What is Soho House? If you have to ask, you’ll never know.
Ok fine, we’ll tell you. By their own definition, Soho House is a private members-only club for the creative industry, built with a mission of curating a comfortable home-away-from-home for their members via hospitality, entertainment, personal wellness, workspaces, you name it. By our definition, it’s where negronis await your arrival and going to the gym looks more like attending a soiree at Jay Gatsby’s (which honestly, could do a lot for our fitness regimen).
As of 2017, the empire consists of 18 locations around the world, and is always on the lookout for its next. But to call them “hotels” would be a disservice to the larger lifestyle the Soho brand has created around itself. Originally established by renowned restaurateur Nick Jones in London’s Soho District, it’s had the hybrid model at its heart since the beginning, putting the 24/7 360-degree service of its guests above all else.
One of the most intriguing earmarks of the brand is its early adoption of the analogue trend, banning pictures and even phone calls anywhere inside the houses’ premises. This means that everything between its impeccably decorated walls goes “officially” undocumented (unofficial documentation above). Still, they have 328,000 followers on Instagram alone, growing at a rate of thousands per week. So how does a hyper-exclusive club with room rates above most followers’ weekly paychecks manage to engage people without crowd-sourced social media? Set down your bags, open the Campari, and let’s unpack this branding unicorn.
IN THEIR DREAMS
One of Soho House’s strengths is evoking a sense of adventure. It teleports you to far away lands, shows you views you thought only possible via green screen, and drops you at the center of rare moments in time (for example, the above image of Tokyo was taken during a T10 typhoon warning). It then supports the visuals with interesting words, always using the pronoun “I” to communicate a strong human voice that feels more like talking to a friend about their recent travels than reading another impersonal social post.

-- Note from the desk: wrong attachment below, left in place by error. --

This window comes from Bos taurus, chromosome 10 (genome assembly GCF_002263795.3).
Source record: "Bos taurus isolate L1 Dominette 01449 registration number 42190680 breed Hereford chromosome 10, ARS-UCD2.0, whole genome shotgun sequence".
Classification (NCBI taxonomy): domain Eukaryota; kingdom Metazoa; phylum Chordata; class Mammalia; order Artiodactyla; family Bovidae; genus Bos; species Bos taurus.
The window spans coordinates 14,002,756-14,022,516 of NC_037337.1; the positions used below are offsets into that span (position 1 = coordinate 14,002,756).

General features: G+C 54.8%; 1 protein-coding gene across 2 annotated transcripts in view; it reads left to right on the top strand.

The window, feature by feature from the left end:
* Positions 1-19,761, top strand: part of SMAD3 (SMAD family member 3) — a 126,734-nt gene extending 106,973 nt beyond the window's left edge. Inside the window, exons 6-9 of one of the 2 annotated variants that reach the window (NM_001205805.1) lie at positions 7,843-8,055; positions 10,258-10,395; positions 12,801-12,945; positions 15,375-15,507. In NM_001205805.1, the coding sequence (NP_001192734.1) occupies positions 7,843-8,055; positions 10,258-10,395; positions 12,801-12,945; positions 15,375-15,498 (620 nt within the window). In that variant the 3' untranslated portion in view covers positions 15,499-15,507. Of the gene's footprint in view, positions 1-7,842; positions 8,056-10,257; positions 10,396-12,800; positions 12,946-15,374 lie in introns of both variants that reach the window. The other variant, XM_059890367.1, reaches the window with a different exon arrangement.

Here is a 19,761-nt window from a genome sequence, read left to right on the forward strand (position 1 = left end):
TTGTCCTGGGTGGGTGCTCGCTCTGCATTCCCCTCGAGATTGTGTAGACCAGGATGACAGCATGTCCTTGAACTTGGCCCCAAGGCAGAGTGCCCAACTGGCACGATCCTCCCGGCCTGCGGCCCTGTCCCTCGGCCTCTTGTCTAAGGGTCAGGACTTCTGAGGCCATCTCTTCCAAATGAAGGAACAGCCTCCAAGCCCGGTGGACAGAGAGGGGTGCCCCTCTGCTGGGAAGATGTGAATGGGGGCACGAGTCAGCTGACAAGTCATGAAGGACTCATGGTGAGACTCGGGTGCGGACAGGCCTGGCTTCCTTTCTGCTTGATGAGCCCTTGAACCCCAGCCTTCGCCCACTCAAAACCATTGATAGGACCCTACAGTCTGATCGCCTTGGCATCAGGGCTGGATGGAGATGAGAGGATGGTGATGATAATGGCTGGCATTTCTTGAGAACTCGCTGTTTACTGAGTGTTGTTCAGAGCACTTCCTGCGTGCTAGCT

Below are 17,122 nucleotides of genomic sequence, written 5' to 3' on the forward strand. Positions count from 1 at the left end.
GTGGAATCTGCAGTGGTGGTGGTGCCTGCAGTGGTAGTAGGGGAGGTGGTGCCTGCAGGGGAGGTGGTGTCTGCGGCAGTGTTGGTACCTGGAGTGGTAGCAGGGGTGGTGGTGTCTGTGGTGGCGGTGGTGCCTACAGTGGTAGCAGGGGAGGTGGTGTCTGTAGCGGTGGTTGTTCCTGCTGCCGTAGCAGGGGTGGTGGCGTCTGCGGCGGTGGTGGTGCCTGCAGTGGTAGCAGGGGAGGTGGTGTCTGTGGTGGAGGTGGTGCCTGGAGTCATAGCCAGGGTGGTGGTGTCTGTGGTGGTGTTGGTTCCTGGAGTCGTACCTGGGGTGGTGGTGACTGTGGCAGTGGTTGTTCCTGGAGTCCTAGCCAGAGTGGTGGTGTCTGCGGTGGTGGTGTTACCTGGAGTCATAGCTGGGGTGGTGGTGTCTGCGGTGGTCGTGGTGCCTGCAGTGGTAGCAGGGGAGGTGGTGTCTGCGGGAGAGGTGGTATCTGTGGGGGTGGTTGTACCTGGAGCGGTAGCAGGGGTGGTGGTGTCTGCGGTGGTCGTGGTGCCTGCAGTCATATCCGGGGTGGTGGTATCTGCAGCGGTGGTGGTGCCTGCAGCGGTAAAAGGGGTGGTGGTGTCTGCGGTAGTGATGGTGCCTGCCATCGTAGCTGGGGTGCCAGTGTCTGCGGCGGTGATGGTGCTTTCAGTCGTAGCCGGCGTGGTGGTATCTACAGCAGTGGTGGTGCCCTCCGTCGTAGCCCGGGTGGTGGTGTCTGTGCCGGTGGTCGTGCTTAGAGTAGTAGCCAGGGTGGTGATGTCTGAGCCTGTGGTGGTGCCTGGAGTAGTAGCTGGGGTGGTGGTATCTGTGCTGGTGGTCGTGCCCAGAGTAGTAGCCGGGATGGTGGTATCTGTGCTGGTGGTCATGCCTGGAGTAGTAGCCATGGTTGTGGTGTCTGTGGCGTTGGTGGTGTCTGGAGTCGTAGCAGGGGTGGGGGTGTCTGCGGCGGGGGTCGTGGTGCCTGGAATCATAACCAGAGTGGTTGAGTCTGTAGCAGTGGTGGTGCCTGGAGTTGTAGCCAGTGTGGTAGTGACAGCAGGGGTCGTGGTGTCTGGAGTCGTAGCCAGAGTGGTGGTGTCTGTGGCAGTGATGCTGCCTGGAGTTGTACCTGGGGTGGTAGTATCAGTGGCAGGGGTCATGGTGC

HOC takeaway: Be aspirational. And FYI, the travel industry doesn’t have a monopoly on dream material. For retail, post images of bold street styles or international fashions. Real estate, showcase different kinds of buildings from around the world. Realism is unimportant on social. It’s about creating a feeling.
It’s easy to do hashtags wrong. But if done right, they’re all-access keys into any community, sub-community or sub-sub-community out there, making reaching your target as easy as punching one of those little vintage pound signs.
As with most things, Soho House does hashtags right.
#TheLocals campaign acts as a modern day travel guide for Soho cities. Each month, the club selects a member to give a VIP look into what life is like in their city, taking followers on an Insta-tour of their favorite places to eat good food, see pretty things, and experience the local culture.
Then there’s #CitiesWithoutHouses, which may be one of the brand’s most brilliant tactics and an experiment in reverse psychology. The campaign features destinations that DON’T have Soho Houses. Seems a bit counterintuitive, doesn’t it? Promoting cities where your brand is not? But just because a physical house isn’t there, doesn’t mean the Soho brand can’t be. Once a month, the club chooses a new yet-to-be-Soho’ed city to show through eyes of creatives who live and/or travel there. Initiating early conversation between Soho House and the people in these cities brings the brand to life in ways unimaginable before the advent of social media. It establishes a demand and demonstrates a global mindset, sometimes even taking the form of local events and creative gatherings… again, all without the presence of actual Houses.